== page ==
I had just started to pack up, when the rabbi started asking me about myself, in Yiddish of course. I answered as best as I could, both in Yiddish and English. Explained that I live in the neighborhood with my wife and two kids. The kids go to the local schools. Rabbi Yudkin, who I assume was in his 90s, asked me...demanded of me that he be given some equipment to help me pack and carry out the door. I politely rebuffed his offer. He insisted. I started carrying the heaviest pieces to the landing outside his door in preparation to go down the flight of stairs to the street. The Rabbi concernedly held the door for me as I went back and forth several times. Brought everything down to the exit door at the bottom of the stairs. Only the camera bag was left by the Rabbi. Before I could make my way back up the stairs Rabbi Yudkin was making his way down. One hand on the banister, one hand clutching my camera bag to his waist, lowly as if it were to slide out of his grasp. I walked with the Rabbi down the last few steps. Brought everything out to the car, the rabbi once again holding the door open for me all the while.

I was just about to pick up the last bag from the door, and the Rabbi took hold of my right hand....then the left. And started dancing. Right there at the door to the street. And then came the blessings. More Hebrew and Yiddish aphorisms than I had the wherewithal or the ability to separate one from the other. He concluded the blessings with more dancing, and now this time with song:"אפתח לכם את ארובות השמים והריקותי לכם ברכה עד בלי די" roughly translating to "I will open you the windows of heaven and heap upon you blessings to no end."


Thank you Rabbi Yudkin

Late, on a long summer day in 2015, with Rabbi J David Bleich

August 25th, 2015 7:00pm, Residence of Rabbi J David Bleich, portrait assignment for Ami Magazine. Rabbi Bleich is an authority on Jewish law and ethics, with specialty in Jewish medical ethics.  He is professor of Talmud at Yeshiva University's Rabbi Isaac Elchanan Theological Seminary, and head of its postgraduate institute for the study of Talmudic Jurisprudence and family law. He also teaches at the Cardozo Law School.

I finished a shoot for Target Dept. Stores at 5:00pm and drove from Tribeca to the upper east-side in the east 70s. Got a miracle parking spot just below the Rabbi's building, and enough spare time to catch up on some correspondence. Scouted the lobby/elevator situation because I travel heavy. And, waited for my appointment to come.

6:40pm I made the schlep with my gear up to the Rabbi's apartment and was greeted at the door by Rebbetzin Judith Bleich, the Rabbi's wife, and also a scholar of renown, specifically professor of Judaic studies at Touro College in Manhattan.

I made my way into their apartment with my gear. Mrs. Bleich brought me a glass of water which I readily accepted. I decided to set up the portrait in the Rabbi's library/study. The room was 9ft wide, 15 ft deep. 8ft ceiling. Every inch of wall, and much of the floor space was lined with books, many rare, many so well worn that the binding was evidently on its third or fourth repair. The top most shelves were still taped up from Passover. Mrs. Bleich offered conversation while we waited for The Rabbi to get home from teaching and fielding questions, he was running late. Mrs. Bleich was born in Austria at the outbreak of WWII. She and her parents escaped to Toronto where she was raised. She asked me about my background, which is for another blog post.

7:30 Rabbi Bleich walked in, a bit on the tired side, although his smile and demeanor belied the fact. With no time wasted we started to take pictures, as I thankfully had enough time for set up. The Rabbi was happy to oblige the photo session, Mrs. Bleich watched the computer as the images came in, giving helpful commentary, even live editing. The impression that I took from the entire scenario was the calm and beautiful respect that the Rabbi and Rebbetzin showed for each other from the moment he walked in, until the moment I'd finished packing my gear to leave. An apparent lifetime of teamwork.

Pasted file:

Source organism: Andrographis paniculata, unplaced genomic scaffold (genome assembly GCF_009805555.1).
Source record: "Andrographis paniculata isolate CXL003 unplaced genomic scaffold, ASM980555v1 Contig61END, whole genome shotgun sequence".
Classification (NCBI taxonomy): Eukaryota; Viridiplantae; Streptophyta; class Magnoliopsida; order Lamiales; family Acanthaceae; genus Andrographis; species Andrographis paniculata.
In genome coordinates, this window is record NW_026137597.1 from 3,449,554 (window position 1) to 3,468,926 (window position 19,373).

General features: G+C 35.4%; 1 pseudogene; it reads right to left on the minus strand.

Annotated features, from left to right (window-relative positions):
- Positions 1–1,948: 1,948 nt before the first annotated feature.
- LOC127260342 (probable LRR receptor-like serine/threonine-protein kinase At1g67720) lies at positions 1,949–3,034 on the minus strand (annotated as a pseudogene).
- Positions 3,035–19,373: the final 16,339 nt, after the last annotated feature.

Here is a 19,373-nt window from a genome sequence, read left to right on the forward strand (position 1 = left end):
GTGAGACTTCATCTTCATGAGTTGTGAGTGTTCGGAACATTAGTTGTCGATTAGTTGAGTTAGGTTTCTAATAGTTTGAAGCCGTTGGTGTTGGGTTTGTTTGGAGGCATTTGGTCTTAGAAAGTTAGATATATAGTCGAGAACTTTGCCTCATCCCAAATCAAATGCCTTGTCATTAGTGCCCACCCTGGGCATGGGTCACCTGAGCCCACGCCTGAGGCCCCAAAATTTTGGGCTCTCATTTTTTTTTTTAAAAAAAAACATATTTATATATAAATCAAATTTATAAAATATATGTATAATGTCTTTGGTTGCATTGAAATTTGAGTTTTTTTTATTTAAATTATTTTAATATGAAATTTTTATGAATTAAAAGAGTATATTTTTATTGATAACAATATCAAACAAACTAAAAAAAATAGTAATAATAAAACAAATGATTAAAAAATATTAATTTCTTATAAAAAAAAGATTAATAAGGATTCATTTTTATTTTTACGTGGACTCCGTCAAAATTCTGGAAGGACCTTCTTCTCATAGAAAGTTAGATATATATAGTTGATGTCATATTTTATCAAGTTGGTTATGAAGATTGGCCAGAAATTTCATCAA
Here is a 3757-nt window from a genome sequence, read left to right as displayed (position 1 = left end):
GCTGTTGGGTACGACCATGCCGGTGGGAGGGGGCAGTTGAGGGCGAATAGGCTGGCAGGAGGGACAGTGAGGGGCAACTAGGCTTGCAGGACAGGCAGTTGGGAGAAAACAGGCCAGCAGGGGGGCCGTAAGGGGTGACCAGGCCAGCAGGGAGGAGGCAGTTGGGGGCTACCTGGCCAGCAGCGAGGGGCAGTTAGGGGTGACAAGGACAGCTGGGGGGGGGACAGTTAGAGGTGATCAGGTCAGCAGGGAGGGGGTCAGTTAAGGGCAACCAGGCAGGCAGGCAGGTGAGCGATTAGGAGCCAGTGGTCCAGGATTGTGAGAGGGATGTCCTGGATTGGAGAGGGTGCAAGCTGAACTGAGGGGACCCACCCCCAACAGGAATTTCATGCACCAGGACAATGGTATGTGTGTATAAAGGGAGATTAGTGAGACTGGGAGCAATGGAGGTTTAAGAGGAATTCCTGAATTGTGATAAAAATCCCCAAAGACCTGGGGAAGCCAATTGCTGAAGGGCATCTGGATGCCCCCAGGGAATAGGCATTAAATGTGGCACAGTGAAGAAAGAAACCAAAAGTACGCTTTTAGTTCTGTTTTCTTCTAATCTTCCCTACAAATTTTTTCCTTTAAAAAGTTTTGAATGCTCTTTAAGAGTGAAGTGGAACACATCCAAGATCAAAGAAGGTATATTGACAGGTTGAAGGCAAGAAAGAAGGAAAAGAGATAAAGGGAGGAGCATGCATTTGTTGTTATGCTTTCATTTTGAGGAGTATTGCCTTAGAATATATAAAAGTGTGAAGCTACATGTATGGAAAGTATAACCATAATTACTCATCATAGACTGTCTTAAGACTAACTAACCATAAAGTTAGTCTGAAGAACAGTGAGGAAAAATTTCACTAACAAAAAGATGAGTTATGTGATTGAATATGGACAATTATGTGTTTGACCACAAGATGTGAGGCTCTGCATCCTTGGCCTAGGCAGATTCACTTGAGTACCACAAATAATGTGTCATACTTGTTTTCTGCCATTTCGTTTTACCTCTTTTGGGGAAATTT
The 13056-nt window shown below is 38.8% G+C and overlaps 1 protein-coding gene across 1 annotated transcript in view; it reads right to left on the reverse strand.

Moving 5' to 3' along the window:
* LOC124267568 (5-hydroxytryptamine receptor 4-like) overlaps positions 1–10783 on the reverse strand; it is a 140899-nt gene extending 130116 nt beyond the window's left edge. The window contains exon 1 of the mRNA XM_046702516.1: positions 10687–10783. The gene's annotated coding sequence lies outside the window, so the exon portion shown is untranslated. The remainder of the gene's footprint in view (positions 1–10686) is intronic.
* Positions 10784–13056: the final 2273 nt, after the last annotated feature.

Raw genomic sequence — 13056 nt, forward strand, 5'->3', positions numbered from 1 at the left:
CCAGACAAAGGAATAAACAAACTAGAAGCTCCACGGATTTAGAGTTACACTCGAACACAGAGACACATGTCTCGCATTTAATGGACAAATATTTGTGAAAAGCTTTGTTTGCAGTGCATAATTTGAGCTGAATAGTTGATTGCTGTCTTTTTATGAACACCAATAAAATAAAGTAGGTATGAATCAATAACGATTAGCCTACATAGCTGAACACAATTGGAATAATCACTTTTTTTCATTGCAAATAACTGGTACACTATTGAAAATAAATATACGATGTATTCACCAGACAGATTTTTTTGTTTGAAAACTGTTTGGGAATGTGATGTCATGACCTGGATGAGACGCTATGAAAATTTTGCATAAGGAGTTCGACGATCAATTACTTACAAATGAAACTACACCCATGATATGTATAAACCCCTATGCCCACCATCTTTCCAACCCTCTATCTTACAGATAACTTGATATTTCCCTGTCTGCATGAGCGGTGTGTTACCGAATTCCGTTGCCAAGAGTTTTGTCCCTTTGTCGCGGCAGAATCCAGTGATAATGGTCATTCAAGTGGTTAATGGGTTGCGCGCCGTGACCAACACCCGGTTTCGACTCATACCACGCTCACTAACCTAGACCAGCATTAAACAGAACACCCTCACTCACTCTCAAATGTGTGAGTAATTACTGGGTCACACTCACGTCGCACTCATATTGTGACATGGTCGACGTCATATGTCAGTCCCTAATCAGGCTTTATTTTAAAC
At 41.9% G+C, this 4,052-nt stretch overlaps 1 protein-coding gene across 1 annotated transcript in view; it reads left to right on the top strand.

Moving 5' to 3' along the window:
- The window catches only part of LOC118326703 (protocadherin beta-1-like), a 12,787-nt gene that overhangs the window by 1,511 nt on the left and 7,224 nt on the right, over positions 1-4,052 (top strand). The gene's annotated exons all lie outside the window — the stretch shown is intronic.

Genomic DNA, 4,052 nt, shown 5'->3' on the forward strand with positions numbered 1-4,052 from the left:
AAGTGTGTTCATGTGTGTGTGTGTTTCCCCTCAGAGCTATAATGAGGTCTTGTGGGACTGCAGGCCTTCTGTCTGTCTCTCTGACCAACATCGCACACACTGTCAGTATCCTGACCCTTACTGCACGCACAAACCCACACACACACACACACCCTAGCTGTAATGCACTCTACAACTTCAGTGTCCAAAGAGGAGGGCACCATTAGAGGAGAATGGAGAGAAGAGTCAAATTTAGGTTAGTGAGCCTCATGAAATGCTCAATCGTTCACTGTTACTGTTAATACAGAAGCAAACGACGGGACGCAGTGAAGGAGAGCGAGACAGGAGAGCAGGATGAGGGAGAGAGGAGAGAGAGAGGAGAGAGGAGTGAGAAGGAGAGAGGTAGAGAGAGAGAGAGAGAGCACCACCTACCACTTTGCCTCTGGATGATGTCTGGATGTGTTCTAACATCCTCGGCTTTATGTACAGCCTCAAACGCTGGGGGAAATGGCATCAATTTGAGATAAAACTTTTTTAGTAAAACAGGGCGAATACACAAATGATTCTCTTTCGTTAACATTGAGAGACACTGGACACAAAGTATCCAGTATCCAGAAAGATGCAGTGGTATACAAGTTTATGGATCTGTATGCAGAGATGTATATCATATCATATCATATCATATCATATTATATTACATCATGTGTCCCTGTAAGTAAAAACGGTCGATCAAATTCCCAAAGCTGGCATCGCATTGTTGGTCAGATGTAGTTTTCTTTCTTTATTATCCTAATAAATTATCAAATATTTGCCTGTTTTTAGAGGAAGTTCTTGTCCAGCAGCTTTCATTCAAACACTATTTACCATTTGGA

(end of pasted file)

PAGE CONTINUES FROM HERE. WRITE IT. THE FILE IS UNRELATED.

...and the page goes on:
Rabbi Adin Even-Yisrael Steinsaltz

On the Morning of Sunday June 29th 2014, Gimmel Tammuz, The Jewish Learning Institute was hosting an event at Queens College. Several Rabbinical figures of stature spoke in memory of the Lubavitcher Rebbe OBM.

My goal was to take a portrait of as many Rabbis as I could. The method was to approach them each between their lectures and ask them to accompany me to a small studio set that I had built into a hallway under the main auditorium. The hallway was 8ft wide, 8ft tall, and very long, with lockers lining the sides.

The last portrait of the day, a day which officially went from 10am-10pm, was the portrait of Rabbi Steinsaltz. His Talk went long as a good centerpiece talk should, at 10:30pm it wrapped. I went through the crowd of people still gathered around the stage. Several audience members had stayed to ask the rabbi questions; some personal, some general. The rabbi's assistant was near me. I approached him and asked if the Rabbi would be willing to come around the back of the auditorium for a portrait. He readily agreed.

I knew, just before asking, that the stage exit that we would use to get to the studio was a direct approach to the rear of my studio set. The Backdrop of the set was as wide as the hallway, and totally blocking our way into set. I rolled it up like a window shade in anticipation, switched everything on, and went to the auditorium.

Rabbi Steinsaltz came down from Stage, introductions were made. The Rabbi gave a kind smile as he asked where we need to go for the portrait. Exited the auditorium, walked under the rolled backdrop, pulled down the backdrop,  picked up the camera, hooked the tether wire to capture, and immediately started.

The Rabbi asked," I suppose you'll tell me how to move my head and hands, stand so and so?"

I responded," I'd prefer if I could take your picture as you are, without my interference." Rabbi countered," you know that photographers are the most powerful people on the planet?", " How's that?", "Well it doesn't matter who you are...a president, and emperor, a famous soon as any one of them is in front of the camera, the photographer tells them what to do."

At this point, I turned my computer screen to face us both as we took a few pictures. The rabbi turned to look at the screen as the pictures flashed on," You know, the best time to take my picture was when I was three years old.", "why?" ,"As a three year old, I had a full head long blond curly hair." "would you settle if I capture you as a wizened sage?" The Rabbi Laughed, and glanced over at the computer screen to his right:

The moment of this portrait stays with me for many reasons. The most compelling is this. At the time, Rabbi Steinsaltz, and everyone else for that matter, were saying tehilim (Psalms), with the hopes of the safe return of Yaacov, Gilad, and Eyal, the three young yeshiva students who were reported missing from Mekor Chaim Yeshiva, Rabbi Steinsaltz's school. Their bodies were found the very next day, Daled Tammuz, victims of terrorists. Rabbi Steinsaltz flew back to Israel to be with his students.